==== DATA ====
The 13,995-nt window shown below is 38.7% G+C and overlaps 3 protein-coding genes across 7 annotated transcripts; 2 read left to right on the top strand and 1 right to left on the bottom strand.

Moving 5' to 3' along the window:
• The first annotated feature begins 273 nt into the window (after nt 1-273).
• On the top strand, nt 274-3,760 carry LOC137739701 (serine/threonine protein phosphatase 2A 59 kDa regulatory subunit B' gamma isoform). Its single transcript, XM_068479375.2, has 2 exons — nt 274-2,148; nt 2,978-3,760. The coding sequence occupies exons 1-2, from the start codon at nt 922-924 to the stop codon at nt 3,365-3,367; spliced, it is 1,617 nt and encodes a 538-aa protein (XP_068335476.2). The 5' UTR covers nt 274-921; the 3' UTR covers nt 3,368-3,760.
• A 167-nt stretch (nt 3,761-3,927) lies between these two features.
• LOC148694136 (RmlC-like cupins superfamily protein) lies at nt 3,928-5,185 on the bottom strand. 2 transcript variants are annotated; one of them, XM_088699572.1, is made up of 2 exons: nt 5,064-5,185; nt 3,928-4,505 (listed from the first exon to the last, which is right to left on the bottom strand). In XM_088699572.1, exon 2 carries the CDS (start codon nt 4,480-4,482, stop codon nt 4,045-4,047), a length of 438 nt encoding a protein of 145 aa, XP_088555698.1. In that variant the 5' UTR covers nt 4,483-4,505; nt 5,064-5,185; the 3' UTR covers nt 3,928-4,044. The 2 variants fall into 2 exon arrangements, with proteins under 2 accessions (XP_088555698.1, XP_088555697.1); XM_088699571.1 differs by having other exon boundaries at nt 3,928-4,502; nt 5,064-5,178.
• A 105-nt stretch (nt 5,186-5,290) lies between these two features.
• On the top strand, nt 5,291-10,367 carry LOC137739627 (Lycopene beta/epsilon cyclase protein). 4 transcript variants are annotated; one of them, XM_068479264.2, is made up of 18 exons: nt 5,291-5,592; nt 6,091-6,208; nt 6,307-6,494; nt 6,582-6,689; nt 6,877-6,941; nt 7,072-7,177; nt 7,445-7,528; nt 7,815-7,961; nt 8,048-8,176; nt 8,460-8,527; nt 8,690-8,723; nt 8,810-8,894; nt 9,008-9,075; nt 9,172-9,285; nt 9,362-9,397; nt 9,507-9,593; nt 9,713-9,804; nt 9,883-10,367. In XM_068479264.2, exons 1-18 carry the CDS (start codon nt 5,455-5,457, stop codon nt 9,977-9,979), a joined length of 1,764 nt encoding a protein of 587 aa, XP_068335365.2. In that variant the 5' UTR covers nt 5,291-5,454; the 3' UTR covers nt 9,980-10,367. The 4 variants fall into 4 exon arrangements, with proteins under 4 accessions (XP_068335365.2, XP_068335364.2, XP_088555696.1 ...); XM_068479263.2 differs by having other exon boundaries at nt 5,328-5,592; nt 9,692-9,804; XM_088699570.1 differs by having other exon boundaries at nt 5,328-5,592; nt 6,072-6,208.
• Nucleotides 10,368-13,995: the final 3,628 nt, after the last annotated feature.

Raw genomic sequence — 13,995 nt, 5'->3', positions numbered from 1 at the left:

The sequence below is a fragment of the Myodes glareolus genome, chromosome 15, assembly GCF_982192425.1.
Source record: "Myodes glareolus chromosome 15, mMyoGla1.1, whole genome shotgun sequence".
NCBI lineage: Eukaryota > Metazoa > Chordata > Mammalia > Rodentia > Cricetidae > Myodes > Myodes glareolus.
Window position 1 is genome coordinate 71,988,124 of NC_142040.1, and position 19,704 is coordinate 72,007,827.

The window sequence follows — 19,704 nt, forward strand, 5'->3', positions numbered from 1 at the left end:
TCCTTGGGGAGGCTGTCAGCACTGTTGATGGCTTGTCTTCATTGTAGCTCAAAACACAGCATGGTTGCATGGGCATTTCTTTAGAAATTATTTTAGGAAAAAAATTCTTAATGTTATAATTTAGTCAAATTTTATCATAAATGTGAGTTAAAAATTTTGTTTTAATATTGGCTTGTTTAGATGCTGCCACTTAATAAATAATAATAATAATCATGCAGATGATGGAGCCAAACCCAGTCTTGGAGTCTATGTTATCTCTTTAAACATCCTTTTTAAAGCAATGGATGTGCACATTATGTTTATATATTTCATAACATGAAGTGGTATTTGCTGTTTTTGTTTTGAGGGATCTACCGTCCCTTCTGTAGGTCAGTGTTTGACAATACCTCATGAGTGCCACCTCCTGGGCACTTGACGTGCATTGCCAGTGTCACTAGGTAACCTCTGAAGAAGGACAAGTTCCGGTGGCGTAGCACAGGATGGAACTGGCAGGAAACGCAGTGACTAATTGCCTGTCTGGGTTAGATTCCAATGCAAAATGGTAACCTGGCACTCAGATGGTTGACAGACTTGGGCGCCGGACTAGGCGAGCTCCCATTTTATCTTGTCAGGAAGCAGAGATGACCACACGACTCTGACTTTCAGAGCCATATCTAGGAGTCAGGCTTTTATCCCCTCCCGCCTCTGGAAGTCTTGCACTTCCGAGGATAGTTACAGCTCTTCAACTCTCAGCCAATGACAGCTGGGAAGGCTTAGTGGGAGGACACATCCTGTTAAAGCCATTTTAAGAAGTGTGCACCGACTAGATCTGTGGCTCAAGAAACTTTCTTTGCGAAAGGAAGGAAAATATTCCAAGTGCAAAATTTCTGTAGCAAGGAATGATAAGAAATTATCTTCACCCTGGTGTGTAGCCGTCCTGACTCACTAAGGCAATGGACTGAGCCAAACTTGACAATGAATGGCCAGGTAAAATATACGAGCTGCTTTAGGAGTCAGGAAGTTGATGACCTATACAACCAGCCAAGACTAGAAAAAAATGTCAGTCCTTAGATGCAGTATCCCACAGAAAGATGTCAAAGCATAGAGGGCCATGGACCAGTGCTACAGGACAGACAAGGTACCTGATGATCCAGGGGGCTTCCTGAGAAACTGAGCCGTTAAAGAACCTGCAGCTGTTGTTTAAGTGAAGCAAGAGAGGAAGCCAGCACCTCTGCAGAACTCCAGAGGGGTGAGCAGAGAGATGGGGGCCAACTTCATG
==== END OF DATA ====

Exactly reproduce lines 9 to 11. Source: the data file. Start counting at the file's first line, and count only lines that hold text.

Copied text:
• Nucleotides 10,368-13,995: the final 3,628 nt, after the last annotated feature.

Raw genomic sequence — 13,995 nt, 5'->3', positions numbered from 1 at the left:

The sequence below is a fragment of the Myodes glareolus genome, chromosome 15, assembly GCF_982192425.1.